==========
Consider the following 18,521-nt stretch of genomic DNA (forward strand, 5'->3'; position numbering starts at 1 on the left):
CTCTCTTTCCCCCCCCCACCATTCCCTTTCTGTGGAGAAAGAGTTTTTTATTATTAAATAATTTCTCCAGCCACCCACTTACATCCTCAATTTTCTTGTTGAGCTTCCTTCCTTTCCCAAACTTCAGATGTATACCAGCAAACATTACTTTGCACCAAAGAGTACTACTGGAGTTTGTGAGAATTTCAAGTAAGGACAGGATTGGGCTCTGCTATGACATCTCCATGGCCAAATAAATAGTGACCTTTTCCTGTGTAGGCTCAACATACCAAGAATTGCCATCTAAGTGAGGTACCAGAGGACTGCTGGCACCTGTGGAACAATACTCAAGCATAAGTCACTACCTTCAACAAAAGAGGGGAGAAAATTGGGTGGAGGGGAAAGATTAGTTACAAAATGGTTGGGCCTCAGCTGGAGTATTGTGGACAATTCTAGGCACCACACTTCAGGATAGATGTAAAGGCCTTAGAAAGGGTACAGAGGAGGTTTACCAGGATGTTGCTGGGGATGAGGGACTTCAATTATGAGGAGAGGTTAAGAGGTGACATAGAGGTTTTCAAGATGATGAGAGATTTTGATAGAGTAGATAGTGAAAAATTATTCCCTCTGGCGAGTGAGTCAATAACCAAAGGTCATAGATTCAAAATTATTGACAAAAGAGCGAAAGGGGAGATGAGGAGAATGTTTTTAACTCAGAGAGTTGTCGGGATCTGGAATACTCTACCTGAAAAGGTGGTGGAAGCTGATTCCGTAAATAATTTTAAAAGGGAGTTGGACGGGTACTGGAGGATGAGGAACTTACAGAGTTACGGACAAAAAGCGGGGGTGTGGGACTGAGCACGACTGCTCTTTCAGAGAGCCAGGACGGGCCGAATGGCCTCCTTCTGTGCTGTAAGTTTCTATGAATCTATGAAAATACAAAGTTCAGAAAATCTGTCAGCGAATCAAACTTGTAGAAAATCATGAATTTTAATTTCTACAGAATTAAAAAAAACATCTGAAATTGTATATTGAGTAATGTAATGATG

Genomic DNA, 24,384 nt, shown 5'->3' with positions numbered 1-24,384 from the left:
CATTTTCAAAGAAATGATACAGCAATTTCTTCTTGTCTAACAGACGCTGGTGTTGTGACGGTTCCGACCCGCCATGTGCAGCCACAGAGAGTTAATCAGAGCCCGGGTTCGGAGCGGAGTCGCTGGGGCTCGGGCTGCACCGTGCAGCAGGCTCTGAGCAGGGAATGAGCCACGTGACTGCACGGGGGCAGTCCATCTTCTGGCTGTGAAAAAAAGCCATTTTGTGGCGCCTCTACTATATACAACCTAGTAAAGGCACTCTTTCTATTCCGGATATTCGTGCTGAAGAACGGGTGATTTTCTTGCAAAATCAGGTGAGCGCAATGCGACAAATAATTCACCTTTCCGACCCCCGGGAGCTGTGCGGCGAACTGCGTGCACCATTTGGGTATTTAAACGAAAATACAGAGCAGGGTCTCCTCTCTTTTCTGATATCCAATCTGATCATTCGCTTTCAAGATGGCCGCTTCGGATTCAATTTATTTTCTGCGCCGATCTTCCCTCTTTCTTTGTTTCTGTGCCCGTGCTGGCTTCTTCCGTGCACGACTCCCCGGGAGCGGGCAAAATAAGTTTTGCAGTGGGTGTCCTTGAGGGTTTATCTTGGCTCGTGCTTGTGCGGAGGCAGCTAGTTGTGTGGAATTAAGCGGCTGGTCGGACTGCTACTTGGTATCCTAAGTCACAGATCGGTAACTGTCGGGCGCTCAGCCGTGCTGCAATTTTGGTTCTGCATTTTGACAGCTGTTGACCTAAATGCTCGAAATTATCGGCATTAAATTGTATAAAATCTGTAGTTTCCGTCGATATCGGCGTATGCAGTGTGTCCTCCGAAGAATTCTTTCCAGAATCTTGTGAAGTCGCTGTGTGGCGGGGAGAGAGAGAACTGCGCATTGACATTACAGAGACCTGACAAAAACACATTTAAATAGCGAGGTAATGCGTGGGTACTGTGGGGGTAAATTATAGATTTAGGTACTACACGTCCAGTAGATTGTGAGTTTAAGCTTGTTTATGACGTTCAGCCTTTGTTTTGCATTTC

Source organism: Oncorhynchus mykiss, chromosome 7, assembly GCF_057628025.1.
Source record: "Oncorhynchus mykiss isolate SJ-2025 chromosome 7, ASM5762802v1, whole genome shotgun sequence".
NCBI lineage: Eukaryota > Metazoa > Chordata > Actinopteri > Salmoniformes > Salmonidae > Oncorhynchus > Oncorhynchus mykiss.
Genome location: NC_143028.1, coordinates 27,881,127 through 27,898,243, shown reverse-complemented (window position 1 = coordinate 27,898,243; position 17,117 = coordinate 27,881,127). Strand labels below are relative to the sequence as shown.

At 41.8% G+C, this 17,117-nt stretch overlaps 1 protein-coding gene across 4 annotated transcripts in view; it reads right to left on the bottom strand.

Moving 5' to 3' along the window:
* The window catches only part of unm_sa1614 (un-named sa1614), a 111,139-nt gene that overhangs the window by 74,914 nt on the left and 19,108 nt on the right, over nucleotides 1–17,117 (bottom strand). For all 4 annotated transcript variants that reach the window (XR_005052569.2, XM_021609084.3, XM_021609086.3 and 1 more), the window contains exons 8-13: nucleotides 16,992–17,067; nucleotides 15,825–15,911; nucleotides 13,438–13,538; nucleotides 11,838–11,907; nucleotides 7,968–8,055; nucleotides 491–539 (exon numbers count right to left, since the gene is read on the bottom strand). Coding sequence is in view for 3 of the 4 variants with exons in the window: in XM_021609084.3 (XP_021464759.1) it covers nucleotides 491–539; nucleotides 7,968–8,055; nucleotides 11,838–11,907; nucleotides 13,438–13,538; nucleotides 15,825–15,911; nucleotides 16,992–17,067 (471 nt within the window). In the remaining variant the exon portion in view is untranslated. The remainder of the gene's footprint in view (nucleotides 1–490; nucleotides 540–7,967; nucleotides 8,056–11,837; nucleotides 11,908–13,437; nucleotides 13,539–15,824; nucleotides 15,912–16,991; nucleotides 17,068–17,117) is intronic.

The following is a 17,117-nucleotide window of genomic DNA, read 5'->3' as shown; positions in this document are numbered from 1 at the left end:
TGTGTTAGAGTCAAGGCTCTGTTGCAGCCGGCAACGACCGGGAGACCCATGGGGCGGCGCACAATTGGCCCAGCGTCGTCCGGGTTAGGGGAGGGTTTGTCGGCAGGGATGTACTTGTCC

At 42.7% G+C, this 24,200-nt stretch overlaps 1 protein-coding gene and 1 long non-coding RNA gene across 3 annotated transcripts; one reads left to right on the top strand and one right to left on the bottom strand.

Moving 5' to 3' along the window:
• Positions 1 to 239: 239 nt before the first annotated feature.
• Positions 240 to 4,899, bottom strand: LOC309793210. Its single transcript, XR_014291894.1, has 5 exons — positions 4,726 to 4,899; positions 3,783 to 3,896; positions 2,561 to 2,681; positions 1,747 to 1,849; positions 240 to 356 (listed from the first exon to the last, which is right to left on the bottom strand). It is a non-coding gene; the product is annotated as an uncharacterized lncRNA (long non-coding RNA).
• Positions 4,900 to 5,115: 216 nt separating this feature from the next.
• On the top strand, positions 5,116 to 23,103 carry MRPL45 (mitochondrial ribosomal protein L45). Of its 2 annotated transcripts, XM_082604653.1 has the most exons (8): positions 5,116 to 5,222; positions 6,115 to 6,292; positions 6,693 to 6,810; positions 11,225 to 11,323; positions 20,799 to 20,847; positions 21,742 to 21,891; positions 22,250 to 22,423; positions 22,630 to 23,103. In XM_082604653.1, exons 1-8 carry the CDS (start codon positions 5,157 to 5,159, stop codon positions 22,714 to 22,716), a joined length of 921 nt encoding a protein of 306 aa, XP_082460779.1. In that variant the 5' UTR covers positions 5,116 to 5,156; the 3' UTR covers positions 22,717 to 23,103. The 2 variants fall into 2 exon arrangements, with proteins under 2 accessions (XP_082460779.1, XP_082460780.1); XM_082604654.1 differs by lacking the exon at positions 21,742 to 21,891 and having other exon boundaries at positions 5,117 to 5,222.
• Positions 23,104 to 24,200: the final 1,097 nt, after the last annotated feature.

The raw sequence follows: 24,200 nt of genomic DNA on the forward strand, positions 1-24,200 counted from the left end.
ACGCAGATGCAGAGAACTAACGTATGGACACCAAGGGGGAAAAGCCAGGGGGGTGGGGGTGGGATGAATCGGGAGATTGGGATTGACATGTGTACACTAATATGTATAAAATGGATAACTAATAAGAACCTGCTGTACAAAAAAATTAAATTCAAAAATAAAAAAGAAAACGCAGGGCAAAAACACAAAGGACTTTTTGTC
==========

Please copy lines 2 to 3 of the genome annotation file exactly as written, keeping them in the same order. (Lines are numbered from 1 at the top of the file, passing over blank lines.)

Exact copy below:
CTCTCTTTCCCCCCCCCACCATTCCCTTTCTGTGGAGAAAGAGTTTTTTATTATTAAATAATTTCTCCAGCCACCCACTTACATCCTCAATTTTCTTGTTGAGCTTCCTTCCTTTCCCAAACTTCAGATGTATACCAGCAAACATTACTTTGCACCAAAGAGTACTACTGGAGTTTGTGAGAATTTCAAGTAAGGACAGGATTGGGCTCTGCTATGACATCTCCATGGCCAAATAAATAGTGACCTTTTCCTGTGTAGGCTCAACATACCAAGAATTGCCATCTAAGTGAGGTACCAGAGGACTGCTGGCACCTGTGGAACAATACTCAAGCATAAGTCACTACCTTCAACAAAAGAGGGGAGAAAATTGGGTGGAGGGGAAAGATTAGTTACAAAATGGTTGGGCCTCAGCTGGAGTATTGTGGACAATTCTAGGCACCACACTTCAGGATAGATGTAAAGGCCTTAGAAAGGGTACAGAGGAGGTTTACCAGGATGTTGCTGGGGATGAGGGACTTCAATTATGAGGAGAGGTTAAGAGGTGACATAGAGGTTTTCAAGATGATGAGAGATTTTGATAGAGTAGATAGTGAAAAATTATTCCCTCTGGCGAGTGAGTCAATAACCAAAGGTCATAGATTCAAAATTATTGACAAAAGAGCGAAAGGGGAGATGAGGAGAATGTTTTTAACTCAGAGAGTTGTCGGGATCTGGAATACTCTACCTGAAAAGGTGGTGGAAGCTGATTCCGTAAATAATTTTAAAAGGGAGTTGGACGGGTACTGGAGGATGAGGAACTTACAGAGTTACGGACAAAAAGCGGGGGTGTGGGACTGAGCACGACTGCTCTTTCAGAGAGCCAGGACGGGCCGAATGGCCTCCTTCTGTGCTGTAAGTTTCTATGAATCTATGAAAATACAAAGTTCAGAAAATCTGTCAGCGAATCAAACTTGTAGAAAATCATGAATTTTAATTTCTACAGAATTAAAAAAAACATCTGAAATTGTATATTGAGTAATGTAATGATG

Genomic DNA, 24,384 nt, shown 5'->3' with positions numbered 1-24,384 from the left: